I've been out covering the G20 protests in the City today, and aside from a few serious incidents for the most part they were peaceful. Although the big diplomatic events with the world leaders won't take place until tomorrow at Canarry Wharf, the big protest day was scheduled for today in The City, London's financial district. Most of the action was centered at the Bank junction, a large intersection which has the honour of hosting the headquarters of several major British banks, but most notably the country's national bank, the Bank of England. With it's giant imposing walls, much resembling a medeival fortress, it made an appropriate backdrop to a demonstration against the capitalist system.
The day started out fairly quietly. I did a phone-in report for RTE in Ireland at 10 am and at that time there wasn't more than a few people milling about in front of the Bank of England. But soon four groups of protesters marched to the intersection from four different tube stations. They were organised by a group calling itself the "G20 Meltdown," and they were supposed to represent the four horsemen of the apocolypse. Things started off with more of a carnival atmosphere, but after a few hours they got ugly. The police were using a cordoning strategy and seperated the protestors at the Bank of England into two goups, not allowing anyone to enter or leave those areas. Both peaceful and violent protestors started to become angry that they weren't being allowed to leave, and that was when altercations with the police began. At this point however they were still fairly minor, and the police weren't yet wearing riot gear.
Soon however a group of protestors managed to break the windows of the headquarters of the Royal Bank of Scotland, and throw smoke grenades inside. Plumes of red smoke came billowing out of the broken windows, and in the confusion a group of protestors were able to storm the building. They quickly started throwing office equipment out of the windows. It took a surprisingly long time for police to get control of the situation. It was at this point that riot gear police entered.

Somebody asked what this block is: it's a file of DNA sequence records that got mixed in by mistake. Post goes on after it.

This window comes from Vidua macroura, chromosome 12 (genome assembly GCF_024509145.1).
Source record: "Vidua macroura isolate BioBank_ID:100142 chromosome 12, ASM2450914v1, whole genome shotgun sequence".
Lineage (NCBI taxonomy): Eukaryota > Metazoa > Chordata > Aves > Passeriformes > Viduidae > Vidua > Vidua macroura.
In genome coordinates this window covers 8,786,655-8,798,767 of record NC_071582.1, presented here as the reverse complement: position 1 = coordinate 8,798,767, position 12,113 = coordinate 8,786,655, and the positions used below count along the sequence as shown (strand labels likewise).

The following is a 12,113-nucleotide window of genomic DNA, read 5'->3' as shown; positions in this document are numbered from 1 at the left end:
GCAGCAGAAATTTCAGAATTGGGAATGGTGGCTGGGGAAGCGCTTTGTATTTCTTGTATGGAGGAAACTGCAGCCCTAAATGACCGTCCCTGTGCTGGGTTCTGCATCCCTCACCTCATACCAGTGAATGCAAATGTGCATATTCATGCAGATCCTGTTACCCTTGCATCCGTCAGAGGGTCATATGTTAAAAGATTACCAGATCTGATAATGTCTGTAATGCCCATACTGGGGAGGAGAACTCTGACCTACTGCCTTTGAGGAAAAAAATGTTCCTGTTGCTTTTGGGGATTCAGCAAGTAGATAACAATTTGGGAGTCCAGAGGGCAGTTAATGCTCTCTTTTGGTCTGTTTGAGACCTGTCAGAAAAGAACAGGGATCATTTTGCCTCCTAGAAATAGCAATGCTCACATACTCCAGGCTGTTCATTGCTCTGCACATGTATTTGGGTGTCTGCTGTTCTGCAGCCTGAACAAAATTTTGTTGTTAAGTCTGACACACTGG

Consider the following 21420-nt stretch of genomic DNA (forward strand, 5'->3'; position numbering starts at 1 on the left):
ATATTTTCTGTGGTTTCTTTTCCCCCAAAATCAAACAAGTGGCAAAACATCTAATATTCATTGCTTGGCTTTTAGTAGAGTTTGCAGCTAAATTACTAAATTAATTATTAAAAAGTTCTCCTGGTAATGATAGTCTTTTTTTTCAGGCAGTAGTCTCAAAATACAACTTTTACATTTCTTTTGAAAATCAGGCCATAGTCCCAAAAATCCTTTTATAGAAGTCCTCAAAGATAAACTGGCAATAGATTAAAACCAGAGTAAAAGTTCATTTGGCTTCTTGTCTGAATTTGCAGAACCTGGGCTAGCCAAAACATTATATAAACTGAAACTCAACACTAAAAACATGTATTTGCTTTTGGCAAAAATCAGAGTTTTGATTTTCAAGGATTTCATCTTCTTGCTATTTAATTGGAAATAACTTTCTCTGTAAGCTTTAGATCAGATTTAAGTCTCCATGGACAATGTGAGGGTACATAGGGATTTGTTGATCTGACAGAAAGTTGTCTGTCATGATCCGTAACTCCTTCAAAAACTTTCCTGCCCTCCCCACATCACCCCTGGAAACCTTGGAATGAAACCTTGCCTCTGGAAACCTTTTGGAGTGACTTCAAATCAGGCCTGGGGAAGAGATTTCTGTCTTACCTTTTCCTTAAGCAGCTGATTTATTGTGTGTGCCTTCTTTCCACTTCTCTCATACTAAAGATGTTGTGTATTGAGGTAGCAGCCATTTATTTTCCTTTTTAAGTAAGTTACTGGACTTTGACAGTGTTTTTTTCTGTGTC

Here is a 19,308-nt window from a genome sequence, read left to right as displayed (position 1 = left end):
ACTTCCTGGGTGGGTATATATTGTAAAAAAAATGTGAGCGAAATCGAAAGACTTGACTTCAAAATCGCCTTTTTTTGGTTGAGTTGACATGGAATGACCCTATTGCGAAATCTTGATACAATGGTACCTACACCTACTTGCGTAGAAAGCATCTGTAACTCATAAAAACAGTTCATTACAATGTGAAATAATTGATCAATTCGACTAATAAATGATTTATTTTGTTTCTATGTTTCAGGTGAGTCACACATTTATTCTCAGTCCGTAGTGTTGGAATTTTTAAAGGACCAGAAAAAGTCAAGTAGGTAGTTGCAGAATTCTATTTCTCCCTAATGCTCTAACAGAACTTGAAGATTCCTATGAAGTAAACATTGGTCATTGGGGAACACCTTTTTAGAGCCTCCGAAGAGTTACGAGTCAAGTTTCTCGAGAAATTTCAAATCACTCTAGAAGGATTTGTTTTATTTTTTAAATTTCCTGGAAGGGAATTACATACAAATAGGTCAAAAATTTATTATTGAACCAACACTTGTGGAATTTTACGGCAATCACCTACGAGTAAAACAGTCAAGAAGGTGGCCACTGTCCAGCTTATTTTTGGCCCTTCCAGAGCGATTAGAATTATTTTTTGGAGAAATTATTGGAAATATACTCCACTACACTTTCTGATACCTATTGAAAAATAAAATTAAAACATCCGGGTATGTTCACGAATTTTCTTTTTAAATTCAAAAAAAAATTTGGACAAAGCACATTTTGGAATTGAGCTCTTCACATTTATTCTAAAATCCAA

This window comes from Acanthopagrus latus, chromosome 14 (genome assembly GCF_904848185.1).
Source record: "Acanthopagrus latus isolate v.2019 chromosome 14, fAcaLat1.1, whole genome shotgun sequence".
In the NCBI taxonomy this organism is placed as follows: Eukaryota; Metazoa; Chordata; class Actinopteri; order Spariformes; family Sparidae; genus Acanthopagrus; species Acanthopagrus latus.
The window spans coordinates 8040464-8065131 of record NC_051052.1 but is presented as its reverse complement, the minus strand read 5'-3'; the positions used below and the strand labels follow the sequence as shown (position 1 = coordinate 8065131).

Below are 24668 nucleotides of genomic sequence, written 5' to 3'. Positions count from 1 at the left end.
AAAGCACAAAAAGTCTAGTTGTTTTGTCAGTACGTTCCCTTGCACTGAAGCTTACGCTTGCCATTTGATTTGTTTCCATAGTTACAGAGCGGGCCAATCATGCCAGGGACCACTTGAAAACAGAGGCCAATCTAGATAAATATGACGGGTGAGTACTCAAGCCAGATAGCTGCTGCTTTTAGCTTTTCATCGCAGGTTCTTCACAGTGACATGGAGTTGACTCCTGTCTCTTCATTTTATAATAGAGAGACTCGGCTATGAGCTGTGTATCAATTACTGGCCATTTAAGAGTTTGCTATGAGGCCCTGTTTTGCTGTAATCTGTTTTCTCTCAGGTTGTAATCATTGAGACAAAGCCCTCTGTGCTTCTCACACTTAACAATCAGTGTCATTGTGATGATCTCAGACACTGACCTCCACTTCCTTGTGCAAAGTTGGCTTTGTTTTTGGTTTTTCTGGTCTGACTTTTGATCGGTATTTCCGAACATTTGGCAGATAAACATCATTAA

I was able to get out of the Bank of England area using my press pass, and I headed over to Bishopsgate where the climate change protest was happening. This gathering had an entirely different atmosphere. Protestors had converged on the street outside the European Climate Exchange and quickly set up tents in the road. People were singing, dancing, meditating, you name it. As far as I'm aware, there weren't any violent incidents at this gathering.
What was surprising was that the demonstration that was predicted to be the most likely to result in violence, the march from the American Embassy to Trafalgar Square, had the lowest turnout and was the most uneventful. Interestingly, the anger at these protests didn't seem to be directed at the United States, but rather at bankers or at the global capitalist system. One can only imagine how different these protests would have looked if George W. Bush was still in office. Gone were the effigies and burning American flags that usually accompanied Mr. Bush during his visits to Europe. In fact I would hypothesize that the presence of Mr. Obama at this summit went a long way in diffusing what could have been a very violent day of protests.
Of course there are still two more days to go, but it looks like the danger of violent demonstrations has passed. Now it's on to the real show, the actual G20 summit. Tonight the 20 world leaders are meeting for dinner, and earlier today Gordon Brown assured the press that the world was "hours away" from a new agreement on the economy. But analysts are cautioning not to expect anything big to come out of this. Summits usually only produce big results if the participants are all in agreement ahead of time, and that is definitly not the case here. German Chancellor Angela Merkel and French President Nicolas Sarkozy have formed an alliance resisting further stimulus money and demanding greater regulatitalist system. Sarkozy has even said he will walk out of the summit if the demands of the continent aren't met. Essentially, this summit could come down to team Obama-Brown versus team Sarkozy-Merkel.
Whichever team you're rooting for, it's nice to see Merkel and Sarkozy getting along again.